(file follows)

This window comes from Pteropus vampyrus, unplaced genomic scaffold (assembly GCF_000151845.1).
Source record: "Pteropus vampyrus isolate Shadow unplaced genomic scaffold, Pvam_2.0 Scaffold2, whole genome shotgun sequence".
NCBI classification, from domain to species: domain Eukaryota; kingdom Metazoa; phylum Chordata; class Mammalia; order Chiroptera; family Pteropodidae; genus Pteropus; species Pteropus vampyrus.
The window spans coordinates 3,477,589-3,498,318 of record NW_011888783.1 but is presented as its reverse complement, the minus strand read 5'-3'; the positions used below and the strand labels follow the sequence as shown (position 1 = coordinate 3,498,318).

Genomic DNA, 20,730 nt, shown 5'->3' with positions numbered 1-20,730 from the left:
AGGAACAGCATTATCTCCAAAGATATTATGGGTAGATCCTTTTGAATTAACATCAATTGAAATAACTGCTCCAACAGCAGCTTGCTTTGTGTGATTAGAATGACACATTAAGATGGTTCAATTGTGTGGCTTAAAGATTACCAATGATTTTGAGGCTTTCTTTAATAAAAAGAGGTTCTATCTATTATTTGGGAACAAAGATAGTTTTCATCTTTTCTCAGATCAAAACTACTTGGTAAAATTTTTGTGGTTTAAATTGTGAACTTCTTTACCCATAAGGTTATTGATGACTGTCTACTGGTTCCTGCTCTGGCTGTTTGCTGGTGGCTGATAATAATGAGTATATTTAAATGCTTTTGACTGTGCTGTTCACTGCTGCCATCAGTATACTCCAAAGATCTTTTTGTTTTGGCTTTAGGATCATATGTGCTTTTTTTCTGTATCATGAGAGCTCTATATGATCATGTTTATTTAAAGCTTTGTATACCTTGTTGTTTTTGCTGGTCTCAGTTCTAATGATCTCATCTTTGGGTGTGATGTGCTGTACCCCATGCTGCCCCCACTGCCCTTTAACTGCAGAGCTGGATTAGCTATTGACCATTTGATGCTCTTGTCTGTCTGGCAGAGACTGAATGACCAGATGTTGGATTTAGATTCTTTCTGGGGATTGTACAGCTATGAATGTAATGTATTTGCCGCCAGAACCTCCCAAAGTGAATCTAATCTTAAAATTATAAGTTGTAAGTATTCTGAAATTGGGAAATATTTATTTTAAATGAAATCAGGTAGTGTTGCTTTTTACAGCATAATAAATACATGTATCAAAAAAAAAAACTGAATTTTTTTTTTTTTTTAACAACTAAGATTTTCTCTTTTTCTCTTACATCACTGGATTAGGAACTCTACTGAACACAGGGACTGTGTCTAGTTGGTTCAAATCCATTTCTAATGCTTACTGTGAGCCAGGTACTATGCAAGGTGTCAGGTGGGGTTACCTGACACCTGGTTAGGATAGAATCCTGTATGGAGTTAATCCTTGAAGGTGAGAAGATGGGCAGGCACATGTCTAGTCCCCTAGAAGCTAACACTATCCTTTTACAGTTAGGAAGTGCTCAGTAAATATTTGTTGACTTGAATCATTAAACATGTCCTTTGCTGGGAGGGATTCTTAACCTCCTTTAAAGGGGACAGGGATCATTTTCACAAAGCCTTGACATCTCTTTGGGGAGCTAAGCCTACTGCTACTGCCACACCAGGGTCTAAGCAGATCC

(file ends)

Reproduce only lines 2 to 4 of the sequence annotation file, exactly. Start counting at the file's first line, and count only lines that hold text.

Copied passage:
Source record: "Pteropus vampyrus isolate Shadow unplaced genomic scaffold, Pvam_2.0 Scaffold2, whole genome shotgun sequence".
NCBI classification, from domain to species: domain Eukaryota; kingdom Metazoa; phylum Chordata; class Mammalia; order Chiroptera; family Pteropodidae; genus Pteropus; species Pteropus vampyrus.
The window spans coordinates 3,477,589-3,498,318 of record NW_011888783.1 but is presented as its reverse complement, the minus strand read 5'-3'; the positions used below and the strand labels follow the sequence as shown (position 1 = coordinate 3,498,318).